*   "In what ways does the first example sound more formal?"

  • Cold call students to share their responses. Listen for them to explain that the first example is more formal because it sounds like something you would read in a textbook--it sounds like the person writing is an expert who really knows what he or she is talking about, whereas the second example sounds like someone speaking to a friend. The vocabulary in the first example is more precise and complex, and the vocabulary in the second is simple and includes slang.
  • Record students' responses on the Formal Style anchor chart. Ensure that the following are included:

-   Avoid using contractions (e.g., instead of "don't," use "do not").

-   Avoid using slang (e.g., instead of "awesome," use "very good").

-   Use more varied and mature vocabulary (e.g., "negative" instead of "bad").

  • Providing good and bad examples for students to compare can highlight the differences between good and bad work and provide them with guidelines and expectations.

B. Drafting the Informative Consumer Guide (25 minutes)

  • Reassure students that they don't have to have the final informative consumer guide finished by the end of this lesson--just a draft of the written content. Make it clear that they will add images, charts, and graphs in the next lesson.
  • Display the New York State Grades 6-8 Expository Writing Evaluation Rubric. Invite students to read Column 3 to remind themselves of what their writing should include.
  • Direct student's attention to Row 1, where it says: "Clearly introduce a topic in a manner that follows from the task and purpose."
  • Ask students:

* "What information are you going to include first to introduce the topic and to prepare the reader for what comes next?"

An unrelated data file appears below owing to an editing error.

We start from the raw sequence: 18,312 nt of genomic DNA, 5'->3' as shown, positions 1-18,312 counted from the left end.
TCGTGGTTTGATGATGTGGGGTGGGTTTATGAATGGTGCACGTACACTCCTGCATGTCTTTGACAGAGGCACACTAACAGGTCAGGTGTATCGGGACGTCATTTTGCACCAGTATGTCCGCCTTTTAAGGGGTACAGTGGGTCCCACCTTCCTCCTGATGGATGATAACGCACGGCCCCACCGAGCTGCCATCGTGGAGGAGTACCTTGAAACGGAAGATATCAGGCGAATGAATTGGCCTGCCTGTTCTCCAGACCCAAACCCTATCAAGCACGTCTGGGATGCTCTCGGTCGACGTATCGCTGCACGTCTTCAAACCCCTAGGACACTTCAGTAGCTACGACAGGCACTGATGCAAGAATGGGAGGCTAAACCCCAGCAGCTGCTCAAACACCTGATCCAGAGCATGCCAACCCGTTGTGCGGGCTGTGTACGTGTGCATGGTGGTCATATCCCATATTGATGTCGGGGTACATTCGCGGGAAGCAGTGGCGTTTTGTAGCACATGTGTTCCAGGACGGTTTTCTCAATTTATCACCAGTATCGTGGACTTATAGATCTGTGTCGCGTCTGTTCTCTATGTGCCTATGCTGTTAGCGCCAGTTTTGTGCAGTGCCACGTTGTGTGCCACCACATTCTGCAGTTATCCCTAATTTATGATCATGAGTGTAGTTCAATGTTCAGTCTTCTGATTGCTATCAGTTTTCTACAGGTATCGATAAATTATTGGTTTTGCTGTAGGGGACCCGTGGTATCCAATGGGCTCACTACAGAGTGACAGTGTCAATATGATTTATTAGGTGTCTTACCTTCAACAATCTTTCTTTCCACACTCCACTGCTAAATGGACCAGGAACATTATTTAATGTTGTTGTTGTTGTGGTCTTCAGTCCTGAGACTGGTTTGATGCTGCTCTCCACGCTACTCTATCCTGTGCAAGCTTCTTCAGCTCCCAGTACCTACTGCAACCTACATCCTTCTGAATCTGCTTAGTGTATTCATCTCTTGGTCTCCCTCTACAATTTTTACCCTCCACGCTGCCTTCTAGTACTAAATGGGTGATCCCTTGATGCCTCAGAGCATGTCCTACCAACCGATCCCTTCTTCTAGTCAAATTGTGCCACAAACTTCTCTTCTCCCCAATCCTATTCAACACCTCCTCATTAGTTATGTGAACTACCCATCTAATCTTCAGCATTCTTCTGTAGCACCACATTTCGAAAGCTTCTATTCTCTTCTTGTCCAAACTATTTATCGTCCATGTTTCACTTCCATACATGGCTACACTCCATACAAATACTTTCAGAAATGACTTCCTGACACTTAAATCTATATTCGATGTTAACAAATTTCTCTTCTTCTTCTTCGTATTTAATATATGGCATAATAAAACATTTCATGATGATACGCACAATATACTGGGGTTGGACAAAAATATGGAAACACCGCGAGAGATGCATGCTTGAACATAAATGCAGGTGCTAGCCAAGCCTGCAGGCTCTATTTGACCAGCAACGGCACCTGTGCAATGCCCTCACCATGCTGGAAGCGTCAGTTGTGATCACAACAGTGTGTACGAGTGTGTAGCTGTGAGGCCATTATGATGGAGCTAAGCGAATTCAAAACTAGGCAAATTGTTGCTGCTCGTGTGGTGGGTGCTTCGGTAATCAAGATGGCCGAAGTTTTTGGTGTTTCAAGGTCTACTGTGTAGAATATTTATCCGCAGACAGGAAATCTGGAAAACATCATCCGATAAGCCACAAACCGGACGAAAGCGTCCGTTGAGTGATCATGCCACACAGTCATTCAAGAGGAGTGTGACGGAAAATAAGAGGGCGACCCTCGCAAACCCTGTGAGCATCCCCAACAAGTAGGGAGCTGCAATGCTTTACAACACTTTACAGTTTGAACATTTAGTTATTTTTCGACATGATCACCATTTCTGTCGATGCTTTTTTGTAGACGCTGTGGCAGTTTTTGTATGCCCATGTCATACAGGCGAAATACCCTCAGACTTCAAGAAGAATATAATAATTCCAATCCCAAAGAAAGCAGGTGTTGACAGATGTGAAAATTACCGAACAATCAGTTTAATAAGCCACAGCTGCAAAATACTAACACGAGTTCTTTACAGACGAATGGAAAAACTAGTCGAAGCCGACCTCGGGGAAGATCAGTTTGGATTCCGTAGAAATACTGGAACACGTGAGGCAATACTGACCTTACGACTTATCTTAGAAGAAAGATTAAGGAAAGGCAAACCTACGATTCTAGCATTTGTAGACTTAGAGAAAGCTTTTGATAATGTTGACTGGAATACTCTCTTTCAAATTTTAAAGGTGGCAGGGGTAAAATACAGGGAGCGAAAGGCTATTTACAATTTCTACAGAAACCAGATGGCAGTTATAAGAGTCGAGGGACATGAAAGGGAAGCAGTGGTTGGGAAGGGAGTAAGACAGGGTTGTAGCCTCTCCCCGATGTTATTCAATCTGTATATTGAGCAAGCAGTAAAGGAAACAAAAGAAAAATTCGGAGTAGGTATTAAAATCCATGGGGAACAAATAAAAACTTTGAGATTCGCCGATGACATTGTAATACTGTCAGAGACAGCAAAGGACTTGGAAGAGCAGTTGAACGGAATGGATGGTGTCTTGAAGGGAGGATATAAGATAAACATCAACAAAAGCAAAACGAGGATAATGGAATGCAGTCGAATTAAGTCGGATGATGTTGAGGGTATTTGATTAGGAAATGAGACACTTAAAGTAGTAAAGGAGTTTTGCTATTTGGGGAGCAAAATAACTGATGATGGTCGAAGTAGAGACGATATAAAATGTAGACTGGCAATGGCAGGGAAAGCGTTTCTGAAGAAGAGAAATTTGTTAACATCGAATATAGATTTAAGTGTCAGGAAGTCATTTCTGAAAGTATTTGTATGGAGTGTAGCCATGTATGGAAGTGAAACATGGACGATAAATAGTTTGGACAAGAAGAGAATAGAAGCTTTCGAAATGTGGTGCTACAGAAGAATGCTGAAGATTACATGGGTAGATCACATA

• Ask volunteers to share their responses. Listen for students to explain that they need to introduce their information about the issue of overfishing and fish depletion before anything else, so the reader understands the issue and understand why the rest of the information is important.
  • Direct students' attention to Row 3 where it says: "Provide a concluding statement or section that follows from the topic and information presented."
  • Ask students:

* "What information are you going to use to conclude the informative consumer guide? What are you going to leave the consumer with to think about? Why?"

  • Select volunteers to share their responses. Listen for students to explain that they need to finish with the suggestions for how to buy fish caught using sustainable methods, so the consumers remember and apply what they have learned when making their fish purchases.
  • Tell students that now they are going to draft the written content of their informative consumer guides. Make it clear that students do not need to be concerned about the layout or the look of it--this assessment is only assessing the written content.
  • Remind students to use all the resources they have collected as a class over the past weeks to write their article. List the resources on the board:

-   Performance Task Prompt: Informative Consumer Guide

-   Model informative consumer guide

-   The NYS Grades 6-8 Expository Writing Evaluation Rubric

-   Their completed Quote Sandwich graphic organizers

-   Their completed Mid-Unit 3 Assessment Part 1: Researching Information about Buying Fish Caught Using Sustainable Methods 

-   Formal Style anchor chart

  • Ask them to begin independently drafting the written content of their informative consumer guide.
  • Circulate to support students by reviewing the model with them as an example as needed.
  • Some students may benefit from speaking ideas aloud before writing them down. Organize these students into a group to work with you away from other students who need to work quietly.

Closing & Assessments

ClosingMeeting Students' Needs

A. Debrief (3 minutes)

  • Refocus students whole group.
  • Ask students to look over their drafts and to discuss in triads:

*   "How do you think you have done? What went well in your drafting? Why?"

*   "What didn't go so well? Why not?"

*   "What do you think you could improve upon? Why?"

  • The debrief after the assessment can help build a culture of achievement in your classroom.

Homework

Homework
  • If you haven't already done so, finish writing the content of your informative consumer guide.
  • Continue reading your independent reading book.